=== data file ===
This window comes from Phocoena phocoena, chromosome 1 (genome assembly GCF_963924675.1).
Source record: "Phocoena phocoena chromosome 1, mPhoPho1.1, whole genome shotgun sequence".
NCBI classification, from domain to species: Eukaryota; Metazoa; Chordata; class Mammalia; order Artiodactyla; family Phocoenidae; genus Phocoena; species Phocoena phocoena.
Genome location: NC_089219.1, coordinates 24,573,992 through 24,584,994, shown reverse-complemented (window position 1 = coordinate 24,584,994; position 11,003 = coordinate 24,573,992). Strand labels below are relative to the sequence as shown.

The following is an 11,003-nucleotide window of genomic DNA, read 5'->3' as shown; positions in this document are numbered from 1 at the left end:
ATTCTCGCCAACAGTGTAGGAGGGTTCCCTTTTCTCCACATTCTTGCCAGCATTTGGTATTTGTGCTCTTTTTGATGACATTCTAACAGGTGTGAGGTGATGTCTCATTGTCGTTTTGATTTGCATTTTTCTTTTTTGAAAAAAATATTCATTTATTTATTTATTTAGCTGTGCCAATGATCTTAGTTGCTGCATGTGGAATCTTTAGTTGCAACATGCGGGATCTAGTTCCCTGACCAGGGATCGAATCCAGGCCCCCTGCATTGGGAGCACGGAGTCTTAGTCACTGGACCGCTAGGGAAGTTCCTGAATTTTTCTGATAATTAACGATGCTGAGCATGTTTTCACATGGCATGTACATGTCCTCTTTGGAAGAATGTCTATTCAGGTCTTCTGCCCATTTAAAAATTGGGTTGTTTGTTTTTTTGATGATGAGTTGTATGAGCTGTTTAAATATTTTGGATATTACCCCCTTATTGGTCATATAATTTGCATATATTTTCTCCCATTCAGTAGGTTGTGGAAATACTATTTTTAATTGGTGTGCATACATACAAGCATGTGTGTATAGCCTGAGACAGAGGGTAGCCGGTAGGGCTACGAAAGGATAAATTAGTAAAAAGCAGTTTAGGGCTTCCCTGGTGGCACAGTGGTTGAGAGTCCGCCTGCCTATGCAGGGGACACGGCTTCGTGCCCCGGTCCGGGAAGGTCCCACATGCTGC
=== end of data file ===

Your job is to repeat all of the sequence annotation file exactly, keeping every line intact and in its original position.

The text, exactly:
This window comes from Phocoena phocoena, chromosome 1 (genome assembly GCF_963924675.1).
Source record: "Phocoena phocoena chromosome 1, mPhoPho1.1, whole genome shotgun sequence".
NCBI classification, from domain to species: Eukaryota; Metazoa; Chordata; class Mammalia; order Artiodactyla; family Phocoenidae; genus Phocoena; species Phocoena phocoena.
Genome location: NC_089219.1, coordinates 24,573,992 through 24,584,994, shown reverse-complemented (window position 1 = coordinate 24,584,994; position 11,003 = coordinate 24,573,992). Strand labels below are relative to the sequence as shown.

The following is an 11,003-nucleotide window of genomic DNA, read 5'->3' as shown; positions in this document are numbered from 1 at the left end:
ATTCTCGCCAACAGTGTAGGAGGGTTCCCTTTTCTCCACATTCTTGCCAGCATTTGGTATTTGTGCTCTTTTTGATGACATTCTAACAGGTGTGAGGTGATGTCTCATTGTCGTTTTGATTTGCATTTTTCTTTTTTGAAAAAAATATTCATTTATTTATTTATTTAGCTGTGCCAATGATCTTAGTTGCTGCATGTGGAATCTTTAGTTGCAACATGCGGGATCTAGTTCCCTGACCAGGGATCGAATCCAGGCCCCCTGCATTGGGAGCACGGAGTCTTAGTCACTGGACCGCTAGGGAAGTTCCTGAATTTTTCTGATAATTAACGATGCTGAGCATGTTTTCACATGGCATGTACATGTCCTCTTTGGAAGAATGTCTATTCAGGTCTTCTGCCCATTTAAAAATTGGGTTGTTTGTTTTTTTGATGATGAGTTGTATGAGCTGTTTAAATATTTTGGATATTACCCCCTTATTGGTCATATAATTTGCATATATTTTCTCCCATTCAGTAGGTTGTGGAAATACTATTTTTAATTGGTGTGCATACATACAAGCATGTGTGTATAGCCTGAGACAGAGGGTAGCCGGTAGGGCTACGAAAGGATAAATTAGTAAAAAGCAGTTTAGGGCTTCCCTGGTGGCACAGTGGTTGAGAGTCCGCCTGCCTATGCAGGGGACACGGCTTCGTGCCCCGGTCCGGGAAGGTCCCACATGCTGC